I have to pass by this building every day and i think the person who picked the color scheme for the infrastructure parts needs to go to jail. It does not fit to the historic outer wall and is not coherent in itself. All in all it is just a waste of valuable space. The last thing barcelona needed is another mall.

  • http://www.francoisbeydoun.com François

    This is one of many ways for architecture to survive…
    Perhaps the choice is not the ideal, nevertheless, it allows it not to fall in surrendering, but rather to be adapt to the needs of the city and its people!

  • http://twitter.com/ItsNicoTime @ItsNicoTime

    the roof exoskeleton isn't doing anything to compliment the old facade (imho), which is a shame because I normally love domed roofs.

    I think Rogers should keep to the primary colours if he wants to tint any of the interior high tech elements – the pompidou's colour scheme is much nicer than the pale purples and yellows that are here.

    one thing i really like though are the piers supported by the beams on the sixth picture down… shows high tech still has lots of wow factors

  • Hercule Poirot

    Well done. I also have some detail critics, but overall its a good example of the way ancient buildings can be reused in an urban context. And I guess no bulls will be tortured and killed there anymore. Good enough to acclaim it.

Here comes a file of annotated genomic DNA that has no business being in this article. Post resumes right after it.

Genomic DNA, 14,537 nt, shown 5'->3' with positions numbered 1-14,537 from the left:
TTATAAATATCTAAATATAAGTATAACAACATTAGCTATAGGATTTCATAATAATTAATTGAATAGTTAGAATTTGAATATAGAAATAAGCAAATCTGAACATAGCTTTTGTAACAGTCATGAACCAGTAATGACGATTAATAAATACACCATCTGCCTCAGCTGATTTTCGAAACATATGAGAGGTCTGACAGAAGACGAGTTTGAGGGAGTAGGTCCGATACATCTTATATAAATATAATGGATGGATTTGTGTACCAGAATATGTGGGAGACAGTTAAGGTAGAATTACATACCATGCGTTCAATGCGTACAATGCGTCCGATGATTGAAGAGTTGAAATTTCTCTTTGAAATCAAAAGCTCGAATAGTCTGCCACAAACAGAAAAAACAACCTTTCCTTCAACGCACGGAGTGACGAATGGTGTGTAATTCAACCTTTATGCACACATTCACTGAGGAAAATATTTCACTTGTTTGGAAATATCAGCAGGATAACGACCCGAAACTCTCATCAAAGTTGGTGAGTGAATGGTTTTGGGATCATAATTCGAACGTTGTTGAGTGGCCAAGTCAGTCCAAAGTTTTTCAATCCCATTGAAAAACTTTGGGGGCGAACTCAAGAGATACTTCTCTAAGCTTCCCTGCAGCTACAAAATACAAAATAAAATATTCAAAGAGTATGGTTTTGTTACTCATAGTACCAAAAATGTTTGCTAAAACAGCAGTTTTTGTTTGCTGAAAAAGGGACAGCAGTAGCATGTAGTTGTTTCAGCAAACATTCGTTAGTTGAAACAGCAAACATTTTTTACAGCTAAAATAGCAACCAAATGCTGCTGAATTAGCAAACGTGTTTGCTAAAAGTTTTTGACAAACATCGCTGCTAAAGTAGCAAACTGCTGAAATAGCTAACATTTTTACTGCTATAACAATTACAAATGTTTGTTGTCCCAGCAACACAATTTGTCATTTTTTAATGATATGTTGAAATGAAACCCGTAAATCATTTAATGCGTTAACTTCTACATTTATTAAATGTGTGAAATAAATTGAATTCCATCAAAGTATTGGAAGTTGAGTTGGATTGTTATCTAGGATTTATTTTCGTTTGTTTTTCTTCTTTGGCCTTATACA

• pinche

    Absolut horror in Barcelona.

  • Emanuel

    Either you keep the historic facade and value it or you forget about it and build something else. To lift the old facade, building something into it and put a heavy (looking) roof on top of it to cap it is really the worst thing you can do.
    You would do that in Vegas just to be absurd, if there would be any historic building.
    just a big junk. why didn't they keep the really nice spain culture of a courtyard in the center?!

  • rock

    good project, great reuse of an empty building, because public animal massacres are not part of the catalonian culture.

  • toton

    ive been there last month..
    the cut off column is so cruel! such a damage for the building.. really a disaster, compare to the caixa forum next to this building.

  • wiso

    I live one block from this project and have lived through the full construction. I have to say that at first I was not so happy, but actually, its a great use of space. The mall inside is efficient and tidy, the new views on the city are impressive. The facade balances out the commercial nature of the program. The wood structured roof also quite beautiful from the inside.

  • Guillem

    Horrible!
    Barcelona, as a Mediterranean city, doesn't need monsters like that. And no comments for the staples that hold the building…

    Horrorós,
    Barcelona, com a ciutat mediterrània, no necessita monstres com aquest. I res a dir sobre les grapes que suporten l'edifici…